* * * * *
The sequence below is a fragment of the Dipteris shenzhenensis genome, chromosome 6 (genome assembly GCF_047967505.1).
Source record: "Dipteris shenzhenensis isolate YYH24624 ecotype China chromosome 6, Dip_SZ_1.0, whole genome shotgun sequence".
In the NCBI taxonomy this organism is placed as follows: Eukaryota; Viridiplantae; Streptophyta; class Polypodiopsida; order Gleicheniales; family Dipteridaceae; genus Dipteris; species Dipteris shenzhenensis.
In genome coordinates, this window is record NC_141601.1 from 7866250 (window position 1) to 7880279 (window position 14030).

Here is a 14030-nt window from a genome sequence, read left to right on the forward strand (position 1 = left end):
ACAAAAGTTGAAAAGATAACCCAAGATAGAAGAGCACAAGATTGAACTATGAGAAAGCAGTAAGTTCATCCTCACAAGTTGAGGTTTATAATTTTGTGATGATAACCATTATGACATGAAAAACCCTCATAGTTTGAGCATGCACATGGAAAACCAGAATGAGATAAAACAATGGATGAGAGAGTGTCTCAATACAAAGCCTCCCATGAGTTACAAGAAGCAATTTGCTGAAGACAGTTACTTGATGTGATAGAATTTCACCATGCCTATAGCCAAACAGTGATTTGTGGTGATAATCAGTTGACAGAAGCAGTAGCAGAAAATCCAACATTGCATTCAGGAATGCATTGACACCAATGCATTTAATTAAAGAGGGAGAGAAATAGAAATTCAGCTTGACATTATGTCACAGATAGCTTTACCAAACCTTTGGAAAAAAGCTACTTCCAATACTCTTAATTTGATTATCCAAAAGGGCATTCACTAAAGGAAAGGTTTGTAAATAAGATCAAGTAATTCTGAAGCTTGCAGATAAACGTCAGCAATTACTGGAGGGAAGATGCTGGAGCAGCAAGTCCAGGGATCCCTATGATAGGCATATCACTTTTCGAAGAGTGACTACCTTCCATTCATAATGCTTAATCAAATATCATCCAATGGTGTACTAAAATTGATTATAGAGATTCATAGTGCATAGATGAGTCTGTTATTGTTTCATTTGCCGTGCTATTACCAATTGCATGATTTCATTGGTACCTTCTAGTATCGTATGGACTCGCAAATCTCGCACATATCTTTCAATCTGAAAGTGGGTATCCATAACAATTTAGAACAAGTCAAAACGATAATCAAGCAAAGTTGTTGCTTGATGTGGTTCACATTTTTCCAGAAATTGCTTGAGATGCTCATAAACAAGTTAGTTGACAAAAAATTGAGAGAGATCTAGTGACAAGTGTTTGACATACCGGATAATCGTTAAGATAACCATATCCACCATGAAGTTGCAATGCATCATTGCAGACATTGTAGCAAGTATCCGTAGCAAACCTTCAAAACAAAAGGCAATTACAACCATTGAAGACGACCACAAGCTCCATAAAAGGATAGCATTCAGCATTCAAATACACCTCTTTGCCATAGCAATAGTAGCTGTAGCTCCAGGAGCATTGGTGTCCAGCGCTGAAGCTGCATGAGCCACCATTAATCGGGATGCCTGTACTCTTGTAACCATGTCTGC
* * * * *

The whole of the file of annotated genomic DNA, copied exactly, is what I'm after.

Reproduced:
The sequence below is a fragment of the Dipteris shenzhenensis genome, chromosome 6 (genome assembly GCF_047967505.1).
Source record: "Dipteris shenzhenensis isolate YYH24624 ecotype China chromosome 6, Dip_SZ_1.0, whole genome shotgun sequence".
In the NCBI taxonomy this organism is placed as follows: Eukaryota; Viridiplantae; Streptophyta; class Polypodiopsida; order Gleicheniales; family Dipteridaceae; genus Dipteris; species Dipteris shenzhenensis.
In genome coordinates, this window is record NC_141601.1 from 7866250 (window position 1) to 7880279 (window position 14030).

Here is a 14030-nt window from a genome sequence, read left to right on the forward strand (position 1 = left end):
ACAAAAGTTGAAAAGATAACCCAAGATAGAAGAGCACAAGATTGAACTATGAGAAAGCAGTAAGTTCATCCTCACAAGTTGAGGTTTATAATTTTGTGATGATAACCATTATGACATGAAAAACCCTCATAGTTTGAGCATGCACATGGAAAACCAGAATGAGATAAAACAATGGATGAGAGAGTGTCTCAATACAAAGCCTCCCATGAGTTACAAGAAGCAATTTGCTGAAGACAGTTACTTGATGTGATAGAATTTCACCATGCCTATAGCCAAACAGTGATTTGTGGTGATAATCAGTTGACAGAAGCAGTAGCAGAAAATCCAACATTGCATTCAGGAATGCATTGACACCAATGCATTTAATTAAAGAGGGAGAGAAATAGAAATTCAGCTTGACATTATGTCACAGATAGCTTTACCAAACCTTTGGAAAAAAGCTACTTCCAATACTCTTAATTTGATTATCCAAAAGGGCATTCACTAAAGGAAAGGTTTGTAAATAAGATCAAGTAATTCTGAAGCTTGCAGATAAACGTCAGCAATTACTGGAGGGAAGATGCTGGAGCAGCAAGTCCAGGGATCCCTATGATAGGCATATCACTTTTCGAAGAGTGACTACCTTCCATTCATAATGCTTAATCAAATATCATCCAATGGTGTACTAAAATTGATTATAGAGATTCATAGTGCATAGATGAGTCTGTTATTGTTTCATTTGCCGTGCTATTACCAATTGCATGATTTCATTGGTACCTTCTAGTATCGTATGGACTCGCAAATCTCGCACATATCTTTCAATCTGAAAGTGGGTATCCATAACAATTTAGAACAAGTCAAAACGATAATCAAGCAAAGTTGTTGCTTGATGTGGTTCACATTTTTCCAGAAATTGCTTGAGATGCTCATAAACAAGTTAGTTGACAAAAAATTGAGAGAGATCTAGTGACAAGTGTTTGACATACCGGATAATCGTTAAGATAACCATATCCACCATGAAGTTGCAATGCATCATTGCAGACATTGTAGCAAGTATCCGTAGCAAACCTTCAAAACAAAAGGCAATTACAACCATTGAAGACGACCACAAGCTCCATAAAAGGATAGCATTCAGCATTCAAATACACCTCTTTGCCATAGCAATAGTAGCTGTAGCTCCAGGAGCATTGGTGTCCAGCGCTGAAGCTGCATGAGCCACCATTAATCGGGATGCCTGTACTCTTGTAACCATGTCTGC